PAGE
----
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Hart-Fuller Debate - Essay Example

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Hart-Fuller Debate 'While Fuller’s argument that law has an inner morality is unsuccessful, his eight principles provide an important supplement to Hart’s rule-based concept of law.” HLA Hart wrote the book “The Concept of Law” in 1961 which defined the way a legal system should work…
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Hart-Fuller Debate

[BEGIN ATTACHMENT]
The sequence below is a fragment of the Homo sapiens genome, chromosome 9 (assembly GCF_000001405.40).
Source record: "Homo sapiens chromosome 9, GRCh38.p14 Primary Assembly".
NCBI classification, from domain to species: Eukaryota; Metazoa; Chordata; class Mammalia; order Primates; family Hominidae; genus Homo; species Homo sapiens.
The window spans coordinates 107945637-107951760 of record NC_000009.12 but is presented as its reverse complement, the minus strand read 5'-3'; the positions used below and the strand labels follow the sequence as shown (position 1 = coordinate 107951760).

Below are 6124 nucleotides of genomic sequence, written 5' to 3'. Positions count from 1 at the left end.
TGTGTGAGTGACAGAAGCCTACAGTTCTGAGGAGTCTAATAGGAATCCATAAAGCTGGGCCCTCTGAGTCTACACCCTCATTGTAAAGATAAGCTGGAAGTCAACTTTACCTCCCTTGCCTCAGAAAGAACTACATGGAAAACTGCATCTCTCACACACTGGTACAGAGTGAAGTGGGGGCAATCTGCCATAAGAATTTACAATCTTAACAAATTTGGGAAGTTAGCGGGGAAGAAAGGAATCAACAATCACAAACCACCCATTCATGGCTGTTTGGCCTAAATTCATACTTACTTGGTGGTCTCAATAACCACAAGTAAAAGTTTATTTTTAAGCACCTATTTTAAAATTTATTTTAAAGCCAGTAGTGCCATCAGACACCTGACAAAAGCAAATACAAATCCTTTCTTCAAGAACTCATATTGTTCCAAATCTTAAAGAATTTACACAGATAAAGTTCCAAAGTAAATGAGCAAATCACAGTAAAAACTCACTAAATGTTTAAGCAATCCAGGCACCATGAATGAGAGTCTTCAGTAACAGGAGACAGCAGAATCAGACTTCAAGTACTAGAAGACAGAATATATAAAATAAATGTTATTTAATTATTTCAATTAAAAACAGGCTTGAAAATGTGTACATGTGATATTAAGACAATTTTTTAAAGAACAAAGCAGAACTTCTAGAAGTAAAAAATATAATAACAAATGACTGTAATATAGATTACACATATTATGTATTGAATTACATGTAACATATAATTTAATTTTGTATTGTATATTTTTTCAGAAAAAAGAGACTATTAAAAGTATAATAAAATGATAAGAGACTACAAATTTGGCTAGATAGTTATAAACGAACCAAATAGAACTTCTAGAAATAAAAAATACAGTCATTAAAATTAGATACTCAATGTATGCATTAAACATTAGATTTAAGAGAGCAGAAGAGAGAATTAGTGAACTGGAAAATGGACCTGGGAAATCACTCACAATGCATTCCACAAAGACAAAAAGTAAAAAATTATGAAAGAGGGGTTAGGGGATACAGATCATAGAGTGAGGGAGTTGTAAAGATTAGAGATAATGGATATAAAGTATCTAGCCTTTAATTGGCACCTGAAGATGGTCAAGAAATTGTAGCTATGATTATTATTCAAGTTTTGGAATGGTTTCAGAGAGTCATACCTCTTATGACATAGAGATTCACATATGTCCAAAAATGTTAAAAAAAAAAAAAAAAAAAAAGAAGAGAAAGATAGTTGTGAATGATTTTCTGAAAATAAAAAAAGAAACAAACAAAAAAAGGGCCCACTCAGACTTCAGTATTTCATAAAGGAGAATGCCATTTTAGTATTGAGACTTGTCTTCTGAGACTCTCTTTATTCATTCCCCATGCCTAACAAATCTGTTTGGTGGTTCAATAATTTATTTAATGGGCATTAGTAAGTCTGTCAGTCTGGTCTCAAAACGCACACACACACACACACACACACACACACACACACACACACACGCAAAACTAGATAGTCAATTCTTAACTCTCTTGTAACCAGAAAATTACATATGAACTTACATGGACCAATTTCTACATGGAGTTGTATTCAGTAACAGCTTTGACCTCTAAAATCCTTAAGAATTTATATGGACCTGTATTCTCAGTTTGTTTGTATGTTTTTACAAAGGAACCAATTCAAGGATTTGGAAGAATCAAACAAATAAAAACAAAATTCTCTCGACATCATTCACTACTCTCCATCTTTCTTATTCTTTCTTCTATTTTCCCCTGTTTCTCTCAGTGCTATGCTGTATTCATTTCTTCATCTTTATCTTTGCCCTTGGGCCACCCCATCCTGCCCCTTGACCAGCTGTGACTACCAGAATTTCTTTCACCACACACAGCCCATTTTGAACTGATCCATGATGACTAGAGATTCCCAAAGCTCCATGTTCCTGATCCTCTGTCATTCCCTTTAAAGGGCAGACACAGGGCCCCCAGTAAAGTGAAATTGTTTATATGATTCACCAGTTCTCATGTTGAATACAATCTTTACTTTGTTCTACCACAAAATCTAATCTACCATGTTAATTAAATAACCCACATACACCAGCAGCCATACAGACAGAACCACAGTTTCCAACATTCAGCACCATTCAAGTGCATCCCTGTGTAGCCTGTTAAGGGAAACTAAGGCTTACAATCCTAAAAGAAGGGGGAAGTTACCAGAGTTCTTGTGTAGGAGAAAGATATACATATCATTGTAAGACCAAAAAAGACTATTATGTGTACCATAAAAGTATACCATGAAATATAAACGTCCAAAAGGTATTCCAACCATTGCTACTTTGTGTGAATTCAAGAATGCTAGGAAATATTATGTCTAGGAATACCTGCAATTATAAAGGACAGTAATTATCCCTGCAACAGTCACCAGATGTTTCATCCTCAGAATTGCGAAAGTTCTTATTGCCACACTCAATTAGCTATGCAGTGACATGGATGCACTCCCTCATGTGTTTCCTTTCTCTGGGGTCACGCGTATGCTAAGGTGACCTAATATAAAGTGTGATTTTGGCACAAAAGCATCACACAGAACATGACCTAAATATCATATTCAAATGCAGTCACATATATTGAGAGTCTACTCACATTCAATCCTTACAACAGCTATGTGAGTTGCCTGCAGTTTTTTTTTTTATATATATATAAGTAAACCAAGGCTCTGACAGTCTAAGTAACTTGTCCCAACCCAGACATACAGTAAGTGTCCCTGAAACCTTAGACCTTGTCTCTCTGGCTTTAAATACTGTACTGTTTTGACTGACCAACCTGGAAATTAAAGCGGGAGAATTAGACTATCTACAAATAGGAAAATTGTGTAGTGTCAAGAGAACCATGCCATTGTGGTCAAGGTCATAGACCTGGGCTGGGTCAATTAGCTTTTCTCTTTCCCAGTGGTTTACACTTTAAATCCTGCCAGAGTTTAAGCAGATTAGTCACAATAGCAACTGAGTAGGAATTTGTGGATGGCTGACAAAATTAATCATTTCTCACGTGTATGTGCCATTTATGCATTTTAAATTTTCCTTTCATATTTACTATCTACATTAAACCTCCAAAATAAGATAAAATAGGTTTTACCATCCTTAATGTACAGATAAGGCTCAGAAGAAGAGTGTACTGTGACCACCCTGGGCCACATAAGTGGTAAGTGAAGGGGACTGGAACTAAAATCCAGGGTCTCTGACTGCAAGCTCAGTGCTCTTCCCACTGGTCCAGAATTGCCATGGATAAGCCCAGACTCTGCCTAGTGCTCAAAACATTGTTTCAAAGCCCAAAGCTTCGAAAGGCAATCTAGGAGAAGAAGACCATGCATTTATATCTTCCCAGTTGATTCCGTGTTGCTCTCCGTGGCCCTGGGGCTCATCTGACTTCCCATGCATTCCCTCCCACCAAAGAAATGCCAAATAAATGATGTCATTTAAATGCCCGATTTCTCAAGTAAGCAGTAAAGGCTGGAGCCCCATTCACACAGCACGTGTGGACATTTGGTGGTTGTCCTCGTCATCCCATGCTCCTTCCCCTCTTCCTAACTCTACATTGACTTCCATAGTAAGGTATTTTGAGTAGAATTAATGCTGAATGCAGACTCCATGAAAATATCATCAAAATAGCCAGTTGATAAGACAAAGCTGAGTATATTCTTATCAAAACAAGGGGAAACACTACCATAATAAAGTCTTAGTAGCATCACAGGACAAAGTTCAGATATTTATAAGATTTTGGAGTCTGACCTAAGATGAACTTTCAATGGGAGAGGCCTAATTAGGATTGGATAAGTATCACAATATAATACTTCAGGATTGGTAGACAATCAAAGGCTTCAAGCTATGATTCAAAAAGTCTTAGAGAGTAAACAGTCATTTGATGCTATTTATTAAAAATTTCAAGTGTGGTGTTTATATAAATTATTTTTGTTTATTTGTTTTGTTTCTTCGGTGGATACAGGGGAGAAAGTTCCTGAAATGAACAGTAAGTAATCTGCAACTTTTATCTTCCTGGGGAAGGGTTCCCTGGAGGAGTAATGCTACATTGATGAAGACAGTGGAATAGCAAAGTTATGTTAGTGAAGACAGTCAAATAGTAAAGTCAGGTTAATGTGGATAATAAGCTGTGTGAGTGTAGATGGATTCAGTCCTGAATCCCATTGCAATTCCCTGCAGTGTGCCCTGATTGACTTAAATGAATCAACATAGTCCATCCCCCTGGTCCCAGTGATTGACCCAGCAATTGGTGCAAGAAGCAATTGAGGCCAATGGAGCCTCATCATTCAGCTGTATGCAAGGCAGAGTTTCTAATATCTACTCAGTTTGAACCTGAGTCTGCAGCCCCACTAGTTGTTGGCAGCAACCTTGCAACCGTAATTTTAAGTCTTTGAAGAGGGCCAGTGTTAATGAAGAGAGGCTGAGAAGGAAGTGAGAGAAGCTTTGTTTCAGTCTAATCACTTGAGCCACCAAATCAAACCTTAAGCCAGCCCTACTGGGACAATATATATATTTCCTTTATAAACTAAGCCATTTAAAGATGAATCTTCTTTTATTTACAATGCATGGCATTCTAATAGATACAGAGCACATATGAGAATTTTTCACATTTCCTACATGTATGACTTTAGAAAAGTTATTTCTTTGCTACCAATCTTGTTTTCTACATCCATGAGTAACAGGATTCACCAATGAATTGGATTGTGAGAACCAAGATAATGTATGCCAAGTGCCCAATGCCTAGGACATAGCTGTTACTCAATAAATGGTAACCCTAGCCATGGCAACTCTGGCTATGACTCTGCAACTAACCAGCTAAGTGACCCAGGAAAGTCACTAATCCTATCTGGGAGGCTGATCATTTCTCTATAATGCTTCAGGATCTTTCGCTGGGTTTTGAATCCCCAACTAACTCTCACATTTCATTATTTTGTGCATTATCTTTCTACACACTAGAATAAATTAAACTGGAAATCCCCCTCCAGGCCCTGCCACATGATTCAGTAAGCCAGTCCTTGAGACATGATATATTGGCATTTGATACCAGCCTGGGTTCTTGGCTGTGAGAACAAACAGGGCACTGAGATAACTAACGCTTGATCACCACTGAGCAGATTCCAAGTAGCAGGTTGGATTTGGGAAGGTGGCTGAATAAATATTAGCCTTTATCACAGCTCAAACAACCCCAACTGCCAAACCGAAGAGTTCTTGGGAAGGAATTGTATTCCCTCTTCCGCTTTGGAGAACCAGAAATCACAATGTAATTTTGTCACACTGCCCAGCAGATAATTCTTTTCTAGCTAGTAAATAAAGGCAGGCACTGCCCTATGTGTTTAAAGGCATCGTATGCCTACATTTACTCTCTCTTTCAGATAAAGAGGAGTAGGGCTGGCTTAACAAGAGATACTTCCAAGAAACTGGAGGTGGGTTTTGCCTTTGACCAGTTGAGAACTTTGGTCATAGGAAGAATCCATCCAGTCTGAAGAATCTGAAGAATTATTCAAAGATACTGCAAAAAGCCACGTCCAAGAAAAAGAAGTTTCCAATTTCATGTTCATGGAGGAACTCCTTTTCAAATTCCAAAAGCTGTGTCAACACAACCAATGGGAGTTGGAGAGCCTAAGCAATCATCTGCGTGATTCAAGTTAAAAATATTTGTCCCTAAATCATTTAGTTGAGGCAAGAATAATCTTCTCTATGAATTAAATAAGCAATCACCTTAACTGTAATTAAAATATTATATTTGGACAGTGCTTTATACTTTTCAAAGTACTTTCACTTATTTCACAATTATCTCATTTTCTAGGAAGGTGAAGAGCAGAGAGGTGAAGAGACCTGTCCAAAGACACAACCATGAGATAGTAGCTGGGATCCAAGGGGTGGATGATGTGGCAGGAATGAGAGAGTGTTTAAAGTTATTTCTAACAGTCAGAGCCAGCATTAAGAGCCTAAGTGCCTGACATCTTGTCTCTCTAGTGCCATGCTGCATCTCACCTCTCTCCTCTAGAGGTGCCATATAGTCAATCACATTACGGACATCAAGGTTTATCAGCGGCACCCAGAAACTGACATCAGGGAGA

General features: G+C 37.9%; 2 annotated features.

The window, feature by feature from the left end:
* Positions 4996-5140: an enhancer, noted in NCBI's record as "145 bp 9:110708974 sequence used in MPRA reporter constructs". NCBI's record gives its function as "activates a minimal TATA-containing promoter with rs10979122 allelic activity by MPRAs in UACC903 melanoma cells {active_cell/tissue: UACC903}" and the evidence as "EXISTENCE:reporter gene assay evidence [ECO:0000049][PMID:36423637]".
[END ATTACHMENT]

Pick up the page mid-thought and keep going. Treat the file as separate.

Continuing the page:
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Download file to see previous pages Introduction to Hart’s Concept of Law: Hart in his book addresses three critical issues. The questions which arise from these legal issues are (1) how does law differ from and how is it related to orders backed by threats? (2) How does legal obligation differ from, and how is it related to, moral obligation? (3) What are rules and to what extent is law an affair of rules?1 Laws, Commands and Orders: Hart argues in the first chapter of his book that laws are varieties of imperatives which differ in nature according to the tone of the individual. The acts of human beings to ask someone for help, to request someone for an act, or to order someone to do or to abstain from doing something, which might be backed by threat, or in other case where a man might be coerced to do something are all an indigenous part of the social nomenclature in which the society thrives and survives. Hart argues that law is a social construction backed by history. Law is an institution which always did not exist. It emerged for special reasons, and because of those reasons it has taken the form it takes. Law as the Union or Primary and Secondary Rules: Fundamental lawmaking power rests of the customary social rule, and it is through this rule that the sovereign authorises itself to make laws. Hart argued that law is nothing but a social construction of primary and secondary rules. In order to understand the effect of such rules, it is crucial to realise that Hart identified Rules of behaviour and rules of recognition as minimum standards for the existence of a legal system. We shall analyse the understanding of these rules later in the paper, but for now, it is important to draw a distinction to draw a parallel between these two rules and associate them with the primary and secondary rules. Primary rules may be defined as such ruled which guide behaviour of an individual by imposing duties on people, secondary rules provide for identification, change and enforcement of primary rules. Both these rules are attached to the law of recognition and behaviour and the law works within this social pattern living in the society. Rules are present when there is a certain kind of social practice, regular behaviour together with the set of attitudes known as acceptance.2 Sovereign and Subject: Hart conceptualises that wherever there is a law, there is a sovereign, characterised negatively and positively by reference to the habit of obedience; a person or body of persons whose orders the great majority of the society habitually obey. This is the fundamental relationship between the subject and the sovereign.3 The most basic characteristic of democracy is the uninterrupted continuity of law making power by rules which bridge the transition from one lawgiver to another: these regulate the succession.4 Hart argues that in a sovereign State the laws are made through the acceptance of obedience of the majority of the people. The Constitution is the document which authorises the legislature to make laws for the people, but the legislature is not beyond the law since the power vested in him was granted by the Constitution itself. Therefore, it can be argued that the Constitution is the supreme law of the land and the law making bodies come under the purview of the Constitution. However, the lawmaker is not limited by the Constitution in order to enact laws, and he has the will to be obeyed by the ...Download file to see next pagesRead More
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